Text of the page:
By William Wolf

GOOD FOR OTTO  Send This Review to a Friend

Patients and psychiatrists alike have their problems in Dave Rabe’s play “Good for Otto,” being presented by The New Group, with direction by Scott Elliott. The nearly three-hour drama, inspired by Richard O’Connor’s book “Undoing Depression,” is a wide-ranging exploration of mental problems with an excellent cast in a psychiatric facility setting.

The stage is lined with chairs in the back and on the sides, with major and minor players stepping forward to enact the roles of various characters, and some occupants apparently just seated as fill-ins. At the outset we meet Ed Harris as Dr. Michaels, who speaks to the audience with a lengthy reference to his life and the loss he has suffered. His mother committed suicide when he was a boy.

Here the Rabe play introduces free-form, as the mother, played by Charlotte Hope, materializes to haunt Michaels, and we quickly understand the demons that plague him even as he proceeds to help his assorted patients. Harris, always a fine actor, is excellent here as a dominating force in Rabe’s unusual drama.

Amy Madigan plays Evangeline Ryder, who also has the task of trying to help her patients as we are induced to ponder her life as well. Madigan, too, is effective in illuminating the concerns the playwright raises.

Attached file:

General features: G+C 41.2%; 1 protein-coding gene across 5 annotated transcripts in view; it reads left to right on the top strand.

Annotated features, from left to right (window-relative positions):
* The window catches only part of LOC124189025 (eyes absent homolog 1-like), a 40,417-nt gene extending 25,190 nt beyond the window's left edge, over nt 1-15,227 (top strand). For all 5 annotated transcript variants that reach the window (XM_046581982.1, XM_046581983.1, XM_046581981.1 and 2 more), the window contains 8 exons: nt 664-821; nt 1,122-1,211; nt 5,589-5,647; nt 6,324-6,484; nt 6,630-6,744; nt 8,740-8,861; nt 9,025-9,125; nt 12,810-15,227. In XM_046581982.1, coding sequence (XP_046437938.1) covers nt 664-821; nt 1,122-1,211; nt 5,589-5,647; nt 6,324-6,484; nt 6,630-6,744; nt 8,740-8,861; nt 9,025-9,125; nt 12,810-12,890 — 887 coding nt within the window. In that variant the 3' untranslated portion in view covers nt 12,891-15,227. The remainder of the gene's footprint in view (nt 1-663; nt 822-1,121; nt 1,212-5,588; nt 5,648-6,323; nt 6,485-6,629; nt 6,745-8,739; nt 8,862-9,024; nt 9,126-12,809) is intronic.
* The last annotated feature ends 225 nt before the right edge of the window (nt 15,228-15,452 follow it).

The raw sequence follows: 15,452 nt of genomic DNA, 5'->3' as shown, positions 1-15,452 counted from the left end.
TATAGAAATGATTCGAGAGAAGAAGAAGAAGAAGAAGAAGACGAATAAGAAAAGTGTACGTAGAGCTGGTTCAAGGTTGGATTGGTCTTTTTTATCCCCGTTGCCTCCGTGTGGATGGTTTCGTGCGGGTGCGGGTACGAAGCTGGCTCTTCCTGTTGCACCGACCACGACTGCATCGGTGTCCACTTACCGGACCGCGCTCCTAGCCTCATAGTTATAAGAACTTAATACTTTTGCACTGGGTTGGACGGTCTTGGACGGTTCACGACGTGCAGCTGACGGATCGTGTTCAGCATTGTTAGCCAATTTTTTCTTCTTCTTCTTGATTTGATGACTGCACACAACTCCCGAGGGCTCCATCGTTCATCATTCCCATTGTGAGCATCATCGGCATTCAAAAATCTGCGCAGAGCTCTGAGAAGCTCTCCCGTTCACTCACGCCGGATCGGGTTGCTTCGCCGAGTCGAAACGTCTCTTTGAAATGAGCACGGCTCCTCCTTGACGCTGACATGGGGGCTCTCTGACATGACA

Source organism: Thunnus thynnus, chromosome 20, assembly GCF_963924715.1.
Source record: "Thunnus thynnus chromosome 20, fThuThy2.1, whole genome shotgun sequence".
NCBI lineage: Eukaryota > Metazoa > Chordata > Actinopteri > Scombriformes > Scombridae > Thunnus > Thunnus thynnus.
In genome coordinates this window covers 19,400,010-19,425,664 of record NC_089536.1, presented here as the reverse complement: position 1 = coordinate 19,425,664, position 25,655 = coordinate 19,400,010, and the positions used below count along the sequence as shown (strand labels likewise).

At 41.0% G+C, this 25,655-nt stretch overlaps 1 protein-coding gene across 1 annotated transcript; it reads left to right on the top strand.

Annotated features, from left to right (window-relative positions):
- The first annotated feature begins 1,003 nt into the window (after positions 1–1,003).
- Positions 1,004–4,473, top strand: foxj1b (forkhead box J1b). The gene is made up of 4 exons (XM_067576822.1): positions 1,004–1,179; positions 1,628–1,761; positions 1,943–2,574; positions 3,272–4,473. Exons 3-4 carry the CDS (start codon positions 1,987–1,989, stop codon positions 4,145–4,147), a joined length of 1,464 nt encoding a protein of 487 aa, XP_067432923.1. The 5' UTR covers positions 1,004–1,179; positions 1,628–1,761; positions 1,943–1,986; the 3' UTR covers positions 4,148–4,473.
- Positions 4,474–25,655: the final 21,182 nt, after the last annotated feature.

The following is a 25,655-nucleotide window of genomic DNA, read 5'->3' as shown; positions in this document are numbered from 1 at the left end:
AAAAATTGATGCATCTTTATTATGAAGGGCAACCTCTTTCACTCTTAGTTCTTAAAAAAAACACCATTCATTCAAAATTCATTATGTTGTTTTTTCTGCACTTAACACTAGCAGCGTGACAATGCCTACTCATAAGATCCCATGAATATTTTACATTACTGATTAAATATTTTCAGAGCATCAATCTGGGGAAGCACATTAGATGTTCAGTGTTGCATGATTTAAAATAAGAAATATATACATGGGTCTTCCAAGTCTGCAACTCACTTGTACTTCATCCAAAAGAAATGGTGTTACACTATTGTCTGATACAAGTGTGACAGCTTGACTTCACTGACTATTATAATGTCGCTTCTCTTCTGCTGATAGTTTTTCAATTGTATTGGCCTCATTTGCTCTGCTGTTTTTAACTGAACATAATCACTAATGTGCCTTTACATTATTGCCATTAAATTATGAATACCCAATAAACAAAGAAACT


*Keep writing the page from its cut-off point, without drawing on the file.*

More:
Among those who come forward to reveal themselves is F. Murray Abraham. as Barnard, who is 77 years old, doesn’t like to get out of bed and is resentful of having to undergo therapy. Rabe gives him colorful lines and he is commanding when he ventures into a long speech.

Much is made of the plight of the 12-year-old Frannie, movingly portrayed by Rileigh McDonald, who is in foster care and increasingly troubled. There is the problem of getting insurance to pay for her treatment, which opens another avenue in the drama. One patient is Mark Linn-Baker as Timothy, who has an ailing hamster named Otto to worry about (that gives the play its title).

The characters are fleshed out in a succession of therapy sessions conducted center-stage, and taken together, the sweep of dealing with the various problems adds up to a play deeply concerned with mental health. It is to Rabe’s credit that he manages to cover so much territory, and it is to director Elliott’s credit that the various threads are illuminated clearly as they are woven into the play’s overall psychiatric portrait. At the Pershing Square Signature Center, 480 West 42nd Street. Phone: 212-244-7529. Reviewed March 9, 2018.


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